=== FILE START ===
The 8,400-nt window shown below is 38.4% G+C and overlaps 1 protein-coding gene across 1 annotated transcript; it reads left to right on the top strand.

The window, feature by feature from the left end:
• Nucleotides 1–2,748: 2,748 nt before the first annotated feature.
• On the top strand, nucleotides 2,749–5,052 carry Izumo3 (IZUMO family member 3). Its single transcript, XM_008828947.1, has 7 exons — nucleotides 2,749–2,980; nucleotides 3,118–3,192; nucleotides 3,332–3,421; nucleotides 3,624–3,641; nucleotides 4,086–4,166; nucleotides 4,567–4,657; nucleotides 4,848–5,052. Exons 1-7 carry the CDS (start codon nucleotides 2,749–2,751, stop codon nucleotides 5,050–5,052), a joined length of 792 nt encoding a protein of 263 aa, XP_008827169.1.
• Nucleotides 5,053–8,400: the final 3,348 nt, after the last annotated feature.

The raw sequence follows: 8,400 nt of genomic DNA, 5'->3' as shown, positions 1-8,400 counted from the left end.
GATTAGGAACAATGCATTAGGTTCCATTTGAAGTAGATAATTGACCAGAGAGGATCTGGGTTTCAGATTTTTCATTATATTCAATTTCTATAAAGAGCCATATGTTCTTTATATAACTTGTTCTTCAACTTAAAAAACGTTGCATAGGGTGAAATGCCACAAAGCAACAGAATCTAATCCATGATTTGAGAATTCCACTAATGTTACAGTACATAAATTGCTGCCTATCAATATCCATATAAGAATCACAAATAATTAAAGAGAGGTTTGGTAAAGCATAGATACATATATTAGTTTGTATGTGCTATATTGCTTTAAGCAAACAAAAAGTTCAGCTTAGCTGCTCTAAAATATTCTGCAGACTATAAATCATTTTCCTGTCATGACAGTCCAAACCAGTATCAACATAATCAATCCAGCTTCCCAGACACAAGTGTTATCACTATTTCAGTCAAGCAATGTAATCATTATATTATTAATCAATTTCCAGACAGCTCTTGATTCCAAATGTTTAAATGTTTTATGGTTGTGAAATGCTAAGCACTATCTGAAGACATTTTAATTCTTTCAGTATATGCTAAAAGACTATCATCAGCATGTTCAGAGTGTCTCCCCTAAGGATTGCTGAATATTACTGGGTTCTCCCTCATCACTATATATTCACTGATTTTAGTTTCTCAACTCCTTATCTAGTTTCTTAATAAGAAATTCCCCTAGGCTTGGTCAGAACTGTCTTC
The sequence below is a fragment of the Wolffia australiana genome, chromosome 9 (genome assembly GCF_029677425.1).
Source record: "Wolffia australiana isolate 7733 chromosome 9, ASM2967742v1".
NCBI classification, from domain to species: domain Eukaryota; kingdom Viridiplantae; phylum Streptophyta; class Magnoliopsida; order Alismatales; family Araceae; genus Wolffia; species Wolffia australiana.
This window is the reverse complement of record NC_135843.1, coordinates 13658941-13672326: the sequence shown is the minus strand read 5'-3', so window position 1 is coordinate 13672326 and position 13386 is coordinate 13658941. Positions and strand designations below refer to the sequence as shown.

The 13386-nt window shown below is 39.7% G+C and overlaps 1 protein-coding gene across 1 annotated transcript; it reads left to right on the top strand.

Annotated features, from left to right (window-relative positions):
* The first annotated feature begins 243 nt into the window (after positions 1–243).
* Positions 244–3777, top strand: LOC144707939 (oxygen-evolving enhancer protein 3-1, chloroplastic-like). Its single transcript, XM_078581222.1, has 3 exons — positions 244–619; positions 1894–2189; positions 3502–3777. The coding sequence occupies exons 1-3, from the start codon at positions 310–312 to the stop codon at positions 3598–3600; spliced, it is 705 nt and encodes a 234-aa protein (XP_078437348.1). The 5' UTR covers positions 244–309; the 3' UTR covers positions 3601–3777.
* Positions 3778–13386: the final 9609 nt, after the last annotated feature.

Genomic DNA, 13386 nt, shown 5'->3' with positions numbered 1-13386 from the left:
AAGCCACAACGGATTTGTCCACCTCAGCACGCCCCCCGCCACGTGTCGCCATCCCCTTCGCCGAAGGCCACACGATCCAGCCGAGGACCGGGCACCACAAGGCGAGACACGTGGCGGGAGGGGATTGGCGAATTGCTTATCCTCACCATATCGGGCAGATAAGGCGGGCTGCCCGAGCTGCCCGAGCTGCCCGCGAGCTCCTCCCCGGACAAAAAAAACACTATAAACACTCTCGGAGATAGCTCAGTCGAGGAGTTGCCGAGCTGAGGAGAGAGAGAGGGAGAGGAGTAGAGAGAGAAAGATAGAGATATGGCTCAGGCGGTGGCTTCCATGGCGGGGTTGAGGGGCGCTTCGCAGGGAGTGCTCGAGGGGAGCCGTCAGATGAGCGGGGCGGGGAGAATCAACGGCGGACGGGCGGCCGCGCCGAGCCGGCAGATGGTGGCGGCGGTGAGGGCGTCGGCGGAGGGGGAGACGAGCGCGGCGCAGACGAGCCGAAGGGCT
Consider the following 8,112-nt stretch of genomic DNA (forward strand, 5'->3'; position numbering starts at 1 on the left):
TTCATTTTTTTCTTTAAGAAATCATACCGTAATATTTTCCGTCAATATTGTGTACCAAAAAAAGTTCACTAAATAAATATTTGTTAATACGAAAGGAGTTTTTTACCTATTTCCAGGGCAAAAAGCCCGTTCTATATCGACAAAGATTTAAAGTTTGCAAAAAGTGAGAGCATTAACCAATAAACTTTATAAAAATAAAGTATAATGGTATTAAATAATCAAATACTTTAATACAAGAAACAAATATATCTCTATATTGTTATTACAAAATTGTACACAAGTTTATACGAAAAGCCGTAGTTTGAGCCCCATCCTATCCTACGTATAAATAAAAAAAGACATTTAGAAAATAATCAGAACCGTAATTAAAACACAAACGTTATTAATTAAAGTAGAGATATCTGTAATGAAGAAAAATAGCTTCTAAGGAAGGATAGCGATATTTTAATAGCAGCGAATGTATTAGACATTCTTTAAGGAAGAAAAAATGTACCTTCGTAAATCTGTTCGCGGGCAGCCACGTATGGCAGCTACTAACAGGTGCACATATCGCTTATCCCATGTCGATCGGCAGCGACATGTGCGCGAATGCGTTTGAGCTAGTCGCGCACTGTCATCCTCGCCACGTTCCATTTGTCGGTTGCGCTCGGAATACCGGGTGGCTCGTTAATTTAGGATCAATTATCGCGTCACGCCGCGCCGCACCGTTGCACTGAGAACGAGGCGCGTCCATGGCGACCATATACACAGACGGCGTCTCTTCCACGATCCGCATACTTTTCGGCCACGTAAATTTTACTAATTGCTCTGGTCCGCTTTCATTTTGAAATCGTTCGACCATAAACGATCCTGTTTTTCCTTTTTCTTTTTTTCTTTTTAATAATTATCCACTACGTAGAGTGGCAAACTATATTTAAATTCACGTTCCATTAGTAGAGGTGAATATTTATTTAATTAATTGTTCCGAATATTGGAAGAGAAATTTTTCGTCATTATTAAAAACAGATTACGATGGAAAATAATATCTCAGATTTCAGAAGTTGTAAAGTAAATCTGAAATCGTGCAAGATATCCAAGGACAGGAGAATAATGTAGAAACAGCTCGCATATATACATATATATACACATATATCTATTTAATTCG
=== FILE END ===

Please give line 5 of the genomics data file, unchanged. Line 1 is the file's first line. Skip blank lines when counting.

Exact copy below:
• Nucleotides 5,053–8,400: the final 3,348 nt, after the last annotated feature.